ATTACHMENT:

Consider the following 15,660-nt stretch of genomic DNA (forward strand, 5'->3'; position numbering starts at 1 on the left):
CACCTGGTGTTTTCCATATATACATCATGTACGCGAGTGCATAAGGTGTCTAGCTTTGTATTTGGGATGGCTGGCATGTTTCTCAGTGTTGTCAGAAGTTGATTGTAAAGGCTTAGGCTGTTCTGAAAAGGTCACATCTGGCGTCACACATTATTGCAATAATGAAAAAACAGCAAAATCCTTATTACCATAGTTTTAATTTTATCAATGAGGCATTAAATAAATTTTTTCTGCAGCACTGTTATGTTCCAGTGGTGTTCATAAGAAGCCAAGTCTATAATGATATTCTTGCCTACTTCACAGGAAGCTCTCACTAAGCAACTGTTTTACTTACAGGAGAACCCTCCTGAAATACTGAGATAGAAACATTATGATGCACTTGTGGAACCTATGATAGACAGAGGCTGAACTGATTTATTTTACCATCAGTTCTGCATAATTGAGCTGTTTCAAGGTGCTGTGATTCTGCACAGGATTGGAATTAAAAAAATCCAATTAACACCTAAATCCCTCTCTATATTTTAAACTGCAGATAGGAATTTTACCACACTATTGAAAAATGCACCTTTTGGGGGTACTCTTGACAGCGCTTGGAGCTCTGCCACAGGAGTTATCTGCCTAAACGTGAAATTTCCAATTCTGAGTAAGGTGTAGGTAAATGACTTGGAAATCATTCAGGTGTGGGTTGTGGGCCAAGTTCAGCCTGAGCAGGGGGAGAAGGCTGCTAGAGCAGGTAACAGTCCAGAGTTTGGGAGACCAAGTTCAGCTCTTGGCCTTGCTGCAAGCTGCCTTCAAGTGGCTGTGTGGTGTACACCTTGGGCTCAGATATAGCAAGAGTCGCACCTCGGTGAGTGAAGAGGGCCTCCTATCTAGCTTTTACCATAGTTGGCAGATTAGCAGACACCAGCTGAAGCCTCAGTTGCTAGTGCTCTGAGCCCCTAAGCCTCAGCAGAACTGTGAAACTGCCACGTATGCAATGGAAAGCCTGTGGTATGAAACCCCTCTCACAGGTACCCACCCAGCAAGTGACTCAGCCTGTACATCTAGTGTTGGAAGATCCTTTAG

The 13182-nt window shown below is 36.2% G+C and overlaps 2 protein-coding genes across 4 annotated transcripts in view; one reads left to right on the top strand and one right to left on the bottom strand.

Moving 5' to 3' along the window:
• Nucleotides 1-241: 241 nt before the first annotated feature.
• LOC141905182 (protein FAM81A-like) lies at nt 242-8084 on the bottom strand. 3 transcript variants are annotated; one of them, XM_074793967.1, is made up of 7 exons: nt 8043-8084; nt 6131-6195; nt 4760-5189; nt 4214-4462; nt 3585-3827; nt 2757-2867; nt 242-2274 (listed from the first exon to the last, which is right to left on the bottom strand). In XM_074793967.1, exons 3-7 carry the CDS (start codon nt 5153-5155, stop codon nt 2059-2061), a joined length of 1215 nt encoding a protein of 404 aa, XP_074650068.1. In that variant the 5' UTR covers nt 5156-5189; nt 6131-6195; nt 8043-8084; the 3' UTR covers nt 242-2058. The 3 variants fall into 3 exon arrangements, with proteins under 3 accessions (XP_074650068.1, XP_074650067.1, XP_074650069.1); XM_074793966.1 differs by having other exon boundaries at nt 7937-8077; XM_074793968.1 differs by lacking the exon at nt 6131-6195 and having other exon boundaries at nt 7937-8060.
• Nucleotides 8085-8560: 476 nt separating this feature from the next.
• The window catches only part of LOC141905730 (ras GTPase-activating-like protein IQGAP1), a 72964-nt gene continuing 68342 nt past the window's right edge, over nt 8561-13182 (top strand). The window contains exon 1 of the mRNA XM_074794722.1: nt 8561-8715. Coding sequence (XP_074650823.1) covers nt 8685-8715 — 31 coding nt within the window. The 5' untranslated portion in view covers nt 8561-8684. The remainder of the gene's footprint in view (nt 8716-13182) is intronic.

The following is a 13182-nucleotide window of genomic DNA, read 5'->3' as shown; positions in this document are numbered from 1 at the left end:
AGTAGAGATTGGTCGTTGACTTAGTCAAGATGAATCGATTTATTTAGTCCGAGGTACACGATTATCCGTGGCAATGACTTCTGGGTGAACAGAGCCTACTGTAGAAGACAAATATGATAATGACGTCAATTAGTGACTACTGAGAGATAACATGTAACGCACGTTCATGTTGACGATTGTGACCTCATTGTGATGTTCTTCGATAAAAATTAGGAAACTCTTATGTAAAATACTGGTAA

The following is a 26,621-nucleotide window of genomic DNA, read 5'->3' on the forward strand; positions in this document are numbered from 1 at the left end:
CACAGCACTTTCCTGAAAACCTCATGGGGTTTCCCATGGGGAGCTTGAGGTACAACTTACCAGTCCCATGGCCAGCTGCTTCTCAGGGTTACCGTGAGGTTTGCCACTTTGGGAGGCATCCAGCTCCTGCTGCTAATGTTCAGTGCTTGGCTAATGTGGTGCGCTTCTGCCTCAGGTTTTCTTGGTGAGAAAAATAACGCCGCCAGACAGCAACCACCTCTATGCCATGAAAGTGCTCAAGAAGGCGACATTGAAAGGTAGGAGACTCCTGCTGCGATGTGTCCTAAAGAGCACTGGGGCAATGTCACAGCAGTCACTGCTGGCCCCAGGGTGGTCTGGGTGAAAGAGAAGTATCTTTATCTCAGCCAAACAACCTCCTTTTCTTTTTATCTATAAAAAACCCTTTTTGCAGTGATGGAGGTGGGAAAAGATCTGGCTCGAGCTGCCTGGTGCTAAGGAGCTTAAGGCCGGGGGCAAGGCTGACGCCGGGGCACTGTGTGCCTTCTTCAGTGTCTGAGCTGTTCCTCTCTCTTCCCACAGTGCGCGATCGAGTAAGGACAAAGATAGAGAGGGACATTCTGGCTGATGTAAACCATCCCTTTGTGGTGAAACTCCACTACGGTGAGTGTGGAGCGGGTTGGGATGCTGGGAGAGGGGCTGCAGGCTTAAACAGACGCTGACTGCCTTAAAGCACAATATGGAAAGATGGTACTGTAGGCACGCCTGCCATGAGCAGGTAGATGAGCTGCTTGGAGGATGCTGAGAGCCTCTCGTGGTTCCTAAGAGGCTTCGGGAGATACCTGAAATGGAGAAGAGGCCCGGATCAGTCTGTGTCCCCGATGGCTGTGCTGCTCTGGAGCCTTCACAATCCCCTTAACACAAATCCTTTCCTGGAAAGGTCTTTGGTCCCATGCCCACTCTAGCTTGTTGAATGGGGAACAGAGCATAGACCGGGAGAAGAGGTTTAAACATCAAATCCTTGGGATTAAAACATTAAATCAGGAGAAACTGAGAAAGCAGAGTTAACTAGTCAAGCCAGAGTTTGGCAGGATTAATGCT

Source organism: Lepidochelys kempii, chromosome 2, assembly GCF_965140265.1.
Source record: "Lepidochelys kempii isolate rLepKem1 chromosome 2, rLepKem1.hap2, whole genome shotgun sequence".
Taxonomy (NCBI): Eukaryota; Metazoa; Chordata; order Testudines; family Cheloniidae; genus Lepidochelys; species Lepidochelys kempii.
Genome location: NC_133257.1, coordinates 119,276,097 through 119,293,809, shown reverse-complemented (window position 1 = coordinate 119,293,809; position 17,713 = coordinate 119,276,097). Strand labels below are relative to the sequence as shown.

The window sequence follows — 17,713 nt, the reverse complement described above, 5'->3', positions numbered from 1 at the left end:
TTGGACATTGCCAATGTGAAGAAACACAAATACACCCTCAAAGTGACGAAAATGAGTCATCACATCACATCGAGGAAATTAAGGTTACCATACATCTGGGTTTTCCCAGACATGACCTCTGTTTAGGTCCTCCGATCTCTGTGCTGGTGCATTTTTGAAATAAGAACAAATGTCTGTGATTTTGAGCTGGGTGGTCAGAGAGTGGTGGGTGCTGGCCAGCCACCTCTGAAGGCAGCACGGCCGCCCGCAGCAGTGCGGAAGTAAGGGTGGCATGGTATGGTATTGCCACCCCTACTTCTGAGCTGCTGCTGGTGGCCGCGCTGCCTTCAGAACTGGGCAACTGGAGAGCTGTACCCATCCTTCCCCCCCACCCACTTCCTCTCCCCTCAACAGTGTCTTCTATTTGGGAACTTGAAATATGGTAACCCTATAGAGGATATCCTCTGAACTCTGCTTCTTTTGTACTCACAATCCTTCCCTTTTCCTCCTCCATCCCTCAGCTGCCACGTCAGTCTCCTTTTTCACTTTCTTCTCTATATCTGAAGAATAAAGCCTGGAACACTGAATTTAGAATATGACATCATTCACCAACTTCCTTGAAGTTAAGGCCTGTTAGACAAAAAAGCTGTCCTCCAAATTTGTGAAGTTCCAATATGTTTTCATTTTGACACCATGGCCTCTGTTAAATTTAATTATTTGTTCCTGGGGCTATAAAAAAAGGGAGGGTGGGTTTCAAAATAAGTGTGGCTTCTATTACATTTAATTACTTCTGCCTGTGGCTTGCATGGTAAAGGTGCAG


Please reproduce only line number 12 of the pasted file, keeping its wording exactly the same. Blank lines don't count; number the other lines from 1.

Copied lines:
CACAGCACTTTCCTGAAAACCTCATGGGGTTTCCCATGGGGAGCTTGAGGTACAACTTACCAGTCCCATGGCCAGCTGCTTCTCAGGGTTACCGTGAGGTTTGCCACTTTGGGAGGCATCCAGCTCCTGCTGCTAATGTTCAGTGCTTGGCTAATGTGGTGCGCTTCTGCCTCAGGTTTTCTTGGTGAGAAAAATAACGCCGCCAGACAGCAACCACCTCTATGCCATGAAAGTGCTCAAGAAGGCGACATTGAAAGGTAGGAGACTCCTGCTGCGATGTGTCCTAAAGAGCACTGGGGCAATGTCACAGCAGTCACTGCTGGCCCCAGGGTGGTCTGGGTGAAAGAGAAGTATCTTTATCTCAGCCAAACAACCTCCTTTTCTTTTTATCTATAAAAAACCCTTTTTGCAGTGATGGAGGTGGGAAAAGATCTGGCTCGAGCTGCCTGGTGCTAAGGAGCTTAAGGCCGGGGGCAAGGCTGACGCCGGGGCACTGTGTGCCTTCTTCAGTGTCTGAGCTGTTCCTCTCTCTTCCCACAGTGCGCGATCGAGTAAGGACAAAGATAGAGAGGGACATTCTGGCTGATGTAAACCATCCCTTTGTGGTGAAACTCCACTACGGTGAGTGTGGAGCGGGTTGGGATGCTGGGAGAGGGGCTGCAGGCTTAAACAGACGCTGACTGCCTTAAAGCACAATATGGAAAGATGGTACTGTAGGCACGCCTGCCATGAGCAGGTAGATGAGCTGCTTGGAGGATGCTGAGAGCCTCTCGTGGTTCCTAAGAGGCTTCGGGAGATACCTGAAATGGAGAAGAGGCCCGGATCAGTCTGTGTCCCCGATGGCTGTGCTGCTCTGGAGCCTTCACAATCCCCTTAACACAAATCCTTTCCTGGAAAGGTCTTTGGTCCCATGCCCACTCTAGCTTGTTGAATGGGGAACAGAGCATAGACCGGGAGAAGAGGTTTAAACATCAAATCCTTGGGATTAAAACATTAAATCAGGAGAAACTGAGAAAGCAGAGTTAACTAGTCAAGCCAGAGTTTGGCAGGATTAATGCT